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COEUR D'ALENE, Idaho (AP) — A Coeur d'Alene teenager accused of killing his father and younger brother two years ago heads to court this week.
Eldon Gale Samuel III, 16, is being charged as an adult in the killing of his father, 46-year-old Eldon Samuel Jr., and his 13-year-old brother, Jonathan Samuel, reported The Spokesman-Review (http://bit.ly/22VnEyd ). He was 14 at the time of the killings.
Jury selection begins Monday, and more than 130 Kootenai County residents have been summoned for the jury pool.
Samuel is accused of shooting his father and shooting, stabbing and hacking at Jonathan repeatedly with a machete on March 24, 2014. The teen called 911 that night and officers found him standing out front in bloody clothes.
Police took Samuel to the station, where he waived his right to an attorney.
Officers said the teenager told them he feared his father, who beat him, would kill him. He told police his dad was high on painkillers, fired a gun outside the house and started talking about zombies, according to court records. Samuel said his dad also started hitting and pushing him.
He told police he shot his father and then went after his autistic brother, who was hiding under a bed. Samuel blamed Jonathan's disability for the family's problems, according to the police transcript.
Samuel initially was charged with first-degree murder in both deaths, but the charge was changed to second-degree murder in the father's death after the younger Samuel said his father abused him.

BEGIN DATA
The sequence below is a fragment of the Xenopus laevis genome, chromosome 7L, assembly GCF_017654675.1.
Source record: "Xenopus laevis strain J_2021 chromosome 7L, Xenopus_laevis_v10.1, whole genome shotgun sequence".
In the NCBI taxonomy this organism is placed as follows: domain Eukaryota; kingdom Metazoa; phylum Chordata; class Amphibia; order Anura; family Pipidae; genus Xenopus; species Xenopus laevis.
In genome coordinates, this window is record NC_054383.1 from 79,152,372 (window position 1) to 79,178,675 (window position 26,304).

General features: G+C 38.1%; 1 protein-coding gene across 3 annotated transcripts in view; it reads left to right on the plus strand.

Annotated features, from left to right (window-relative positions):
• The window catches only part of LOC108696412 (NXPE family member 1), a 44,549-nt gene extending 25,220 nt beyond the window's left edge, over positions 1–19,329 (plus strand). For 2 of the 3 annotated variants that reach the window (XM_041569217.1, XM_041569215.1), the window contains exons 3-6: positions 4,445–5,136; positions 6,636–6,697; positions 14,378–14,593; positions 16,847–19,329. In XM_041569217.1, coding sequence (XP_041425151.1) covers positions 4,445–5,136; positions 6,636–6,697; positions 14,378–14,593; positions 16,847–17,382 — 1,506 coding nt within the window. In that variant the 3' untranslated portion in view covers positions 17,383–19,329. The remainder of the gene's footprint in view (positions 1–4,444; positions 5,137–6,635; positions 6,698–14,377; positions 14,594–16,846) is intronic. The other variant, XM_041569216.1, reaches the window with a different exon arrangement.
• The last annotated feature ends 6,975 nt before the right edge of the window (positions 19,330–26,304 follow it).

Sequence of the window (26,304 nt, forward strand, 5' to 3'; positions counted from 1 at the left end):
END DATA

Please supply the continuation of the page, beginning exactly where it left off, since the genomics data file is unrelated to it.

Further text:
Police say Samuel showed no remorse and said he'd contemplated and prepared for the killings for months.
Samuel's attorney, however, argued that the teen was sleep-deprived and on prescription medication when police interrogated him. The attorney, Kootenai County Public Defender John Adams, also said police coerced him into waiving his Miranda rights.
Adams asked the court to throw out the statements the teen made to police and evidence gathered against him after his arrest.
"They lied to him and misled him over and over again," he told Senior Judge Benjamin R. Simpson.
Simpson, who will preside over the four-week trial, ruled last January that Samuel knew what he was doing.
The defense team has also raised questions about Samuel's mental state at the time of the killings, but the insanity defense was abolished in Idaho in 1982. Adams unsuccessfully challenged that change in the law.
Defense attorneys have gathered thousands of pages of documents about Samuel's difficult upbringing in California, which could play a major role at trial.
According to the boys' half-brother, Anthony Samuel, their father was a recovering drug user trying to get his life back on track. The family moved from California to Coeur d'Alene in 2013 to be closer to Eldon Samuel Jr.'s father.
Anthony Samuel told The Spokesman-Review that the teenage Eldon had a history of violence.
"We all knew he was not exactly right, but we'd never think that this would happen," said Anthony Samuel.
Information from: The Spokesman-Review, http://www.spokesman.com
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